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Impact of occupational mechanical exposures on risk of lateral and medial inguinal hernia requiring surgical repair
  1. Marie Vestergaard Vad1,2,
  2. Poul Frost2,
  3. Morten Bay-Nielsen3,
  4. Susanne Wulff Svendsen1
  1. 1Danish Ramazzini Centre, Department of Occupational Medicine, Herning Regional Hospital, Herning, Denmark
  2. 2Danish Ramazzini Centre, Department of Occupational Medicine, Aarhus University Hospital, Aarhus, Denmark
  3. 3Department of Surgical Gastroenterology, Danish Hernia Database, H:S Hvidovre, University Hospital, Hvidovre, Denmark
  1. Correspondence to Susanne Wulff Svendsen, Danish Ramazzini Centre, Department of Occupational Medicine, Herning Regional Hospital, Gl. Landevej 61, DK-7400 Herning, Denmark; susasven{at}rm.dk

Abstract

Objectives We undertook a register-based cohort study to evaluate exposure–response relations between cumulative occupational mechanical exposures, and risk of lateral and medial inguinal hernia repair.

Methods Among all men born in Denmark between 1938 and 1988, we established a cohort comprising those aged 18–65 years of age, who had at least 1 year of full-time employment between 1993 and 2007. Using information from a Job Exposure Matrix based on expert judgement and year-by-year information on Danish International Standard Classification of Occupations codes for each individual since 1993, we established time-varying cumulative estimates of exposure to daily lifting activities and standing/walking. Cumulative exposures for lagged 5-year time windows were expressed in a way that corresponds to the pack-year concept of smoking (ton-years, frequent-heavy-lifting years, and standing-years). First-time inguinal hernia repairs in the period 1998–2008 were identified in the Danish Hernia Database. We used a logistic regression technique equivalent to survival analysis, adjusting for age, socioeconomic status, region of residence and calendar year.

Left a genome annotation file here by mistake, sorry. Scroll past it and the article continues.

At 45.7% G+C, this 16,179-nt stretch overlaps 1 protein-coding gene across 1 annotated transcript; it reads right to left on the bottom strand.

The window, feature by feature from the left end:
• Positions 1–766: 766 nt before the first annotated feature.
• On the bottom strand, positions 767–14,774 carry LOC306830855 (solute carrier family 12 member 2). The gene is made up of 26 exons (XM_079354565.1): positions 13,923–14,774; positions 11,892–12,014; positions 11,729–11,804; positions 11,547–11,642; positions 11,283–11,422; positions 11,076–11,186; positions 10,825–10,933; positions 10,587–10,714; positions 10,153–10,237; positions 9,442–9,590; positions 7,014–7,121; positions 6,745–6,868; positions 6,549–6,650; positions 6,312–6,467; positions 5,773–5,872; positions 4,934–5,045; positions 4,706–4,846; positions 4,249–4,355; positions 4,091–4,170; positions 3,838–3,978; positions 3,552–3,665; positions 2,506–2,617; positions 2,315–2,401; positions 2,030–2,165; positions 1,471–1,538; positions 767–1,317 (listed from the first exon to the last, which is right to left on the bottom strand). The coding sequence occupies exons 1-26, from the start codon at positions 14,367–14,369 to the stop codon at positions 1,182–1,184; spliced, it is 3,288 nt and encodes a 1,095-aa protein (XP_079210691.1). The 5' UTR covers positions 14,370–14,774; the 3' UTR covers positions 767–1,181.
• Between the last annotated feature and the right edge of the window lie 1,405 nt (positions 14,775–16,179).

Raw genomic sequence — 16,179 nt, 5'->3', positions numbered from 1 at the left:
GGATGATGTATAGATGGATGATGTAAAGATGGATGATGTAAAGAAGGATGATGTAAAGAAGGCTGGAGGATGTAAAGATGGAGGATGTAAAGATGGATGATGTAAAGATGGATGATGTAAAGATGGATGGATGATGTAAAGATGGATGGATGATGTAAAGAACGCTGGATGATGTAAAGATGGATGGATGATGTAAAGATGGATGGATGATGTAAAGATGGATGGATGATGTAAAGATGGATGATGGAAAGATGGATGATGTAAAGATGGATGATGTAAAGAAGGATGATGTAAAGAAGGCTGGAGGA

Results Within the cohort of 1 545 987 men, we identified 22 926 lateral, 15 877 medial and 1592 pantaloon or unspecified first-time inguinal hernia repairs. The risk of lateral hernia repair increased with ton-years, frequent-heavy-lifting-years, and standing-years, with ORs of up to around 1.4. The exposures correlated, but standing-years remained as the most robust risk factor after adjustment for lifting exposures. In general, the risk of medial hernia repair was unrelated to the exposures.

Conclusions Our findings suggest an increased risk of lateral inguinal hernia repair in relation to occupational mechanical exposures and a preventive potential of around 15% of all cases.

  • Inguinal hernia
  • Herniorrhaphy
  • Occupational exposure
  • Lifting
  • Risk factor

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